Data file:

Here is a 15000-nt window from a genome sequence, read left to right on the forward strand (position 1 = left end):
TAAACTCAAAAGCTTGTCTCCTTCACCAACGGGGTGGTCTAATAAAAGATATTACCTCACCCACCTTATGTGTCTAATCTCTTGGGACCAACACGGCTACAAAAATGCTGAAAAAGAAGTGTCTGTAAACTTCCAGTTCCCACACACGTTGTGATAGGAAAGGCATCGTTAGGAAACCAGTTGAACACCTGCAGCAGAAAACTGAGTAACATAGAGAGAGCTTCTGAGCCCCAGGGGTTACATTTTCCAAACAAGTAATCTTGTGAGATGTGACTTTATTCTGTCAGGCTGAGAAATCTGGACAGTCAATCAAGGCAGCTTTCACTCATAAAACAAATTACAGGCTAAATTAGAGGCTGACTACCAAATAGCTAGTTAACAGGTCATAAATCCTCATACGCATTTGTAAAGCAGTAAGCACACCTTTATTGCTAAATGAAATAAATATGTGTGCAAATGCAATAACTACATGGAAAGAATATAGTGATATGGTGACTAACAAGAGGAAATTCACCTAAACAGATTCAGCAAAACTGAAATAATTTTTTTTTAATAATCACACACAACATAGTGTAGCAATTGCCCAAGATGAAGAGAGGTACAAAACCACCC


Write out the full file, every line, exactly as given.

Here is a 15000-nt window from a genome sequence, read left to right on the forward strand (position 1 = left end):
TAAACTCAAAAGCTTGTCTCCTTCACCAACGGGGTGGTCTAATAAAAGATATTACCTCACCCACCTTATGTGTCTAATCTCTTGGGACCAACACGGCTACAAAAATGCTGAAAAAGAAGTGTCTGTAAACTTCCAGTTCCCACACACGTTGTGATAGGAAAGGCATCGTTAGGAAACCAGTTGAACACCTGCAGCAGAAAACTGAGTAACATAGAGAGAGCTTCTGAGCCCCAGGGGTTACATTTTCCAAACAAGTAATCTTGTGAGATGTGACTTTATTCTGTCAGGCTGAGAAATCTGGACAGTCAATCAAGGCAGCTTTCACTCATAAAACAAATTACAGGCTAAATTAGAGGCTGACTACCAAATAGCTAGTTAACAGGTCATAAATCCTCATACGCATTTGTAAAGCAGTAAGCACACCTTTATTGCTAAATGAAATAAATATGTGTGCAAATGCAATAACTACATGGAAAGAATATAGTGATATGGTGACTAACAAGAGGAAATTCACCTAAACAGATTCAGCAAAACTGAAATAATTTTTTTTTAATAATCACACACAACATAGTGTAGCAATTGCCCAAGATGAAGAGAGGTACAAAACCACCC